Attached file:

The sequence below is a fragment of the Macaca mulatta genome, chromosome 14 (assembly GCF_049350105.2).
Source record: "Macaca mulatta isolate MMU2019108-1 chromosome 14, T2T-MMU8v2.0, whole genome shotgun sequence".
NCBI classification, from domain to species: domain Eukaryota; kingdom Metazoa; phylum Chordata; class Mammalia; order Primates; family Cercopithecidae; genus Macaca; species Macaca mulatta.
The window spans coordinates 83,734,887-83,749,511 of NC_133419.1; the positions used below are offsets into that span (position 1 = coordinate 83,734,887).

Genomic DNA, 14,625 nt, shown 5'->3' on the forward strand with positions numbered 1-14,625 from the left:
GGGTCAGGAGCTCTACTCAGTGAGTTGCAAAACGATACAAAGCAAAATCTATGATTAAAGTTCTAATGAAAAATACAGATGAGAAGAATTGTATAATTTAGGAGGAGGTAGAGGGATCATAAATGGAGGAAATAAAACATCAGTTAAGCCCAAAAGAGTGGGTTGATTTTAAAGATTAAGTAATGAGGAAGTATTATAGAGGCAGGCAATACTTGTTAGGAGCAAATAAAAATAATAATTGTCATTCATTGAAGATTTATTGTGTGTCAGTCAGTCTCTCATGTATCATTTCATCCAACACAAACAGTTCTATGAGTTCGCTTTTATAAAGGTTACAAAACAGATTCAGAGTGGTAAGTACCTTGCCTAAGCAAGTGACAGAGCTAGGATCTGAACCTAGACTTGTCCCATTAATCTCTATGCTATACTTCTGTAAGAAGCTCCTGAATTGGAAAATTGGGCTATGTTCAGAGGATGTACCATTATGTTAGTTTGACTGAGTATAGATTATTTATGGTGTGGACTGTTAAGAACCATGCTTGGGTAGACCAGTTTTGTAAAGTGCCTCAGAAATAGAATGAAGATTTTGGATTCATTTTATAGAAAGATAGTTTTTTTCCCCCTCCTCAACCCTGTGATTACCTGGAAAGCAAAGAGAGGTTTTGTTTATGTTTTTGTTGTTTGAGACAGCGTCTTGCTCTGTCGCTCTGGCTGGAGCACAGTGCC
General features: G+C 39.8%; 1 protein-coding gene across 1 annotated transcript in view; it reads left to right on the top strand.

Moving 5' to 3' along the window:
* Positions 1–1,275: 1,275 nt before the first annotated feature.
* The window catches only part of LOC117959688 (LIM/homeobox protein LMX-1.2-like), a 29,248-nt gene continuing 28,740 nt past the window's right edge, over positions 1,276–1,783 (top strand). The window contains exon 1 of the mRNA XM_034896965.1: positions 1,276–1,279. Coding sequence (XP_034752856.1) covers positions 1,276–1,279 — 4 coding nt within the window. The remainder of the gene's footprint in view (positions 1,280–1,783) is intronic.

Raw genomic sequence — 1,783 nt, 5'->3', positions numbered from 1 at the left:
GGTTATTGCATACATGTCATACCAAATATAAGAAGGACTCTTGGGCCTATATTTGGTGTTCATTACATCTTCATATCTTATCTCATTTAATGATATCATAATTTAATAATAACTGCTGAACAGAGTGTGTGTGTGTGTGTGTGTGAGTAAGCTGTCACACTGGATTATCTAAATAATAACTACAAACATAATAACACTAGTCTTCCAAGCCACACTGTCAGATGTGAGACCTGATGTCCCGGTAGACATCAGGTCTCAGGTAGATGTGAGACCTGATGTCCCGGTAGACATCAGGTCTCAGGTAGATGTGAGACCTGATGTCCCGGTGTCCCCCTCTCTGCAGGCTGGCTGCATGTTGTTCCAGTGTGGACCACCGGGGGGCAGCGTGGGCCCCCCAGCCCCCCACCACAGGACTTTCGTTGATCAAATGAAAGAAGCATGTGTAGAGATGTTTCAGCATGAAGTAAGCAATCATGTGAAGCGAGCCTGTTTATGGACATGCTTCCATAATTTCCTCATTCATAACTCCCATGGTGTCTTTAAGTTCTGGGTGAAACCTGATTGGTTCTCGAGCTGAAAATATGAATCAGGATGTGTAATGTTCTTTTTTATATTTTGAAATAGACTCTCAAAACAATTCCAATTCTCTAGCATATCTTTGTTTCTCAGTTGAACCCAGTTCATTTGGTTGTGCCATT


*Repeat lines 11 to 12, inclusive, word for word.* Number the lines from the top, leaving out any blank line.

Raw genomic sequence — 1,783 nt, 5'->3', positions numbered from 1 at the left:
GGTTATTGCATACATGTCATACCAAATATAAGAAGGACTCTTGGGCCTATATTTGGTGTTCATTACATCTTCATATCTTATCTCATTTAATGATATCATAATTTAATAATAACTGCTGAACAGAGTGTGTGTGTGTGTGTGTGTGAGTAAGCTGTCACACTGGATTATCTAAATAATAACTACAAACATAATAACACTAGTCTTCCAAGCCACACTGTCAGATGTGAGACCTGATGTCCCGGTAGACATCAGGTCTCAGGTAGATGTGAGACCTGATGTCCCGGTAGACATCAGGTCTCAGGTAGATGTGAGACCTGATGTCCCGGTGTCCCCCTCTCTGCAGGCTGGCTGCATGTTGTTCCAGTGTGGACCACCGGGGGGCAGCGTGGGCCCCCCAGCCCCCCACCACAGGACTTTCGTTGATCAAATGAAAGAAGCATGTGTAGAGATGTTTCAGCATGAAGTAAGCAATCATGTGAAGCGAGCCTGTTTATGGACATGCTTCCATAATTTCCTCATTCATAACTCCCATGGTGTCTTTAAGTTCTGGGTGAAACCTGATTGGTTCTCGAGCTGAAAATATGAATCAGGATGTGTAATGTTCTTTTTTATATTTTGAAATAGACTCTCAAAACAATTCCAATTCTCTAGCATATCTTTGTTTCTCAGTTGAACCCAGTTCATTTGGTTGTGCCATT